A world where grades will be left behind
Mary Beth Marklin, journalist from USA Today, interviewed several people to get their input of how they envision the world 30 years from today. Sebastian Thurn is forty-five year old vice president of Google, creator of Google’s ‘driverless car’, and professor at the Stanford University in California. Thurn wants to 'revolutionize education' with technology by making learning as fun as playing a video game. Thurn got the idea to change education how we know it today because of the success of his free online course on artificial intelligence, enrolling as many as 160,000 students. When asked how does he see education in 30 years, Thurn replies that he sees education involved in a more intense challenge of exercises and quizzes that will test the students on how well they understand the concepts. Thurn wants to make online classes just as affordable as a cellphone bill. Thurn also believes grades are one reason the education system is failing. However, with Thurn's plan, students will be allowed to take as much time as possible to complete and master assignments with free instructions, but a small fee may apply for certifications and exams. Thurn's vision is to reach every student not just the students that want to learn.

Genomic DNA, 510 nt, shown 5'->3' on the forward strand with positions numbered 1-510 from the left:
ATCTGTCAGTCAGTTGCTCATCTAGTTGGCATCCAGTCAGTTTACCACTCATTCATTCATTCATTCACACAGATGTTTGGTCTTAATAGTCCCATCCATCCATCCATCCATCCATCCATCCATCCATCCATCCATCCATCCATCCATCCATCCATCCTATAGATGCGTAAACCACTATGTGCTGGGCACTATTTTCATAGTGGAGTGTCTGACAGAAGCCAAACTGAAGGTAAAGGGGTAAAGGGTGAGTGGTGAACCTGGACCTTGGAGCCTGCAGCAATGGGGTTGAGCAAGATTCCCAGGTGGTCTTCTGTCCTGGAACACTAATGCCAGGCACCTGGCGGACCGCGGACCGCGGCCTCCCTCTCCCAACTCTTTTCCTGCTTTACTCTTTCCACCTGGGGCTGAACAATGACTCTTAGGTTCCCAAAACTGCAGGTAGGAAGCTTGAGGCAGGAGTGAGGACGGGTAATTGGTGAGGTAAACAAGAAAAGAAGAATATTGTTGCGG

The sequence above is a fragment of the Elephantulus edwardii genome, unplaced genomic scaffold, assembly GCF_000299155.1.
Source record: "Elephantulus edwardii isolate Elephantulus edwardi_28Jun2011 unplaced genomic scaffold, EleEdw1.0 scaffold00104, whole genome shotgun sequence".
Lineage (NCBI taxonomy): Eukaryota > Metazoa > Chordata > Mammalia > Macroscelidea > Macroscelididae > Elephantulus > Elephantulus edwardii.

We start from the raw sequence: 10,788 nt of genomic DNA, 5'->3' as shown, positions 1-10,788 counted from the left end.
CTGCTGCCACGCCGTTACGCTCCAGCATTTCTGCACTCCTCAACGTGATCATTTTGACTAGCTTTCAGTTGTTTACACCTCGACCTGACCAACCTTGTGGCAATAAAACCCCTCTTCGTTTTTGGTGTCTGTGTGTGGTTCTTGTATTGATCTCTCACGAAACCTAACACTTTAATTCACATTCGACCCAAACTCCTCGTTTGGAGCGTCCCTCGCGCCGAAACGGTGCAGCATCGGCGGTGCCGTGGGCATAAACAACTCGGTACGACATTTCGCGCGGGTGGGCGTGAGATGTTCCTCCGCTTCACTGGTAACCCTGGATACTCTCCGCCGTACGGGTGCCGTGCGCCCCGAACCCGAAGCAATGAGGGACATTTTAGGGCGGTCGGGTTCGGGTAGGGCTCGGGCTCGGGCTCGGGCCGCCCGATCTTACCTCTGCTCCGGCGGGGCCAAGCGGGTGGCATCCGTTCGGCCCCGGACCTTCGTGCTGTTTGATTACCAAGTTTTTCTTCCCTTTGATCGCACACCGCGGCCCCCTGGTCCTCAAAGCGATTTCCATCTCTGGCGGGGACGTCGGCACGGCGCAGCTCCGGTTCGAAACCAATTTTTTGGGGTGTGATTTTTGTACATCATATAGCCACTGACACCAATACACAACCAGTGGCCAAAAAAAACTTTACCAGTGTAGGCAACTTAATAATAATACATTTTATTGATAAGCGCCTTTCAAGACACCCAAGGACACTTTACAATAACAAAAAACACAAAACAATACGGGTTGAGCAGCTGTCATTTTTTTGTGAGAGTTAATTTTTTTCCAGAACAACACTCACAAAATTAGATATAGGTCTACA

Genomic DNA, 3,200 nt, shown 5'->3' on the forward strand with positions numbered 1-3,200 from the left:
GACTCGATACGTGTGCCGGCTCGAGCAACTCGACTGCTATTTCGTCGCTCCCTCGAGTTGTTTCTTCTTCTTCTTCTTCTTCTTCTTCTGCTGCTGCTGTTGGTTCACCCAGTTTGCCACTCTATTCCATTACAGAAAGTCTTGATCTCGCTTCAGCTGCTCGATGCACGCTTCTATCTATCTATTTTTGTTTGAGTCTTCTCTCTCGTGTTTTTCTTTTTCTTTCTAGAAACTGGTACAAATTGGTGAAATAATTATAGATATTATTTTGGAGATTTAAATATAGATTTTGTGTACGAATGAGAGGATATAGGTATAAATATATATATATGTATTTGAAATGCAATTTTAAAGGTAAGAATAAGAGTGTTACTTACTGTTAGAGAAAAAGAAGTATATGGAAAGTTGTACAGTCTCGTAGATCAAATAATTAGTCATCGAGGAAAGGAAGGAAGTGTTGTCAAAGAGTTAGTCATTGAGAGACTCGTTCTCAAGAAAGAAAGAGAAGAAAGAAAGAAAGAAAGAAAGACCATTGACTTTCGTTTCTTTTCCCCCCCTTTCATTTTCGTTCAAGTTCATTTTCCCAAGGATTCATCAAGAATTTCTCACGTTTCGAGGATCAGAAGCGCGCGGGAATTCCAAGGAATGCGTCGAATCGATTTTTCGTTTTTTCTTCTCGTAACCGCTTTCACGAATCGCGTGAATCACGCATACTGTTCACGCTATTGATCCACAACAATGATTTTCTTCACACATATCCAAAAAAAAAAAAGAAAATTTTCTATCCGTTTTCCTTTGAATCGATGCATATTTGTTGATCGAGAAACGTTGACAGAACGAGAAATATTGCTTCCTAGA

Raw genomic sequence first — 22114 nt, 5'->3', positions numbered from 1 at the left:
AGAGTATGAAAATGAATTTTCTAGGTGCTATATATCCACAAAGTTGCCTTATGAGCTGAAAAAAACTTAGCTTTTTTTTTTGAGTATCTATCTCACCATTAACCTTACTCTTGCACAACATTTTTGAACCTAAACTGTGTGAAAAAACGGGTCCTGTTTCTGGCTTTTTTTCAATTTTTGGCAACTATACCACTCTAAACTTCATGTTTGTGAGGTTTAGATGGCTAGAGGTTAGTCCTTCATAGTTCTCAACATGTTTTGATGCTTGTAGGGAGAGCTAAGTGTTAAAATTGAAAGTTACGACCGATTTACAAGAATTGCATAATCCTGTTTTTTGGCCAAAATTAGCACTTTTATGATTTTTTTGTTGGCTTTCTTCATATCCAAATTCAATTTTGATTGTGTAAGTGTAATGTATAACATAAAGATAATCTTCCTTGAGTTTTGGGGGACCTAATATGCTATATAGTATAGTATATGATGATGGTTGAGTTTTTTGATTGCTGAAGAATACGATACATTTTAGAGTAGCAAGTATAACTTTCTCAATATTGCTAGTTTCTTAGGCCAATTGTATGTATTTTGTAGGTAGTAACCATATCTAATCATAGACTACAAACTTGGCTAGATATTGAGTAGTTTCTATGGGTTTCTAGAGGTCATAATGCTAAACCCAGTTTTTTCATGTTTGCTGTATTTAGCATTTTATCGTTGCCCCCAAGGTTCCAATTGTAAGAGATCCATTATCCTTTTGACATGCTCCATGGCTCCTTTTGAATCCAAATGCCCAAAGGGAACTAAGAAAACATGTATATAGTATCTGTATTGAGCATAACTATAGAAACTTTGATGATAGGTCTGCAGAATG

Listening to the next 30 years, I am amazed at how far technology has come, but am even more amazed of how others envision technology in the near future. Thurn's initiative to 'revolutionize education' is also impressive, and some of his reform on education reminds me of Randy Paucsh's ideas in the Last Lecture. Thurn’s plan is to provide a free education, but what puzzles my mind is who will pick up the expense for the free education because nothing is free. Thurn's ideas sound great because the education system is a wreck and needs to be fixed; also, the education system needs to integrate technology in the classroom. I also agree that education should be fun because most children are so bored in the classroom to the point where they begin to act out; therefore, teachers should engage the students. If the students are engaged, then they will understand the concepts and will be able to apply what they have learned. Flipping the classroom will also be a great start because it allows students to preview the lesson before class and allows the teacher to assist the lower learners while the advance learners can work on challenging lessons. The subject on grades was also unique because students would not be issued grades; therefore, allowing students all the time they need to master an assignment. However, I would like to know what approach a teacher will take if the student prolongs the assignment. Overall, I believe the next 30 years will be mind boggling, especially for the people today that still do not believe technology should be in the classroom. However, in the next 30 years, I hope everyone has jumped on the technology bandwagon and find using beneficial for our students to be successful in this competitive world.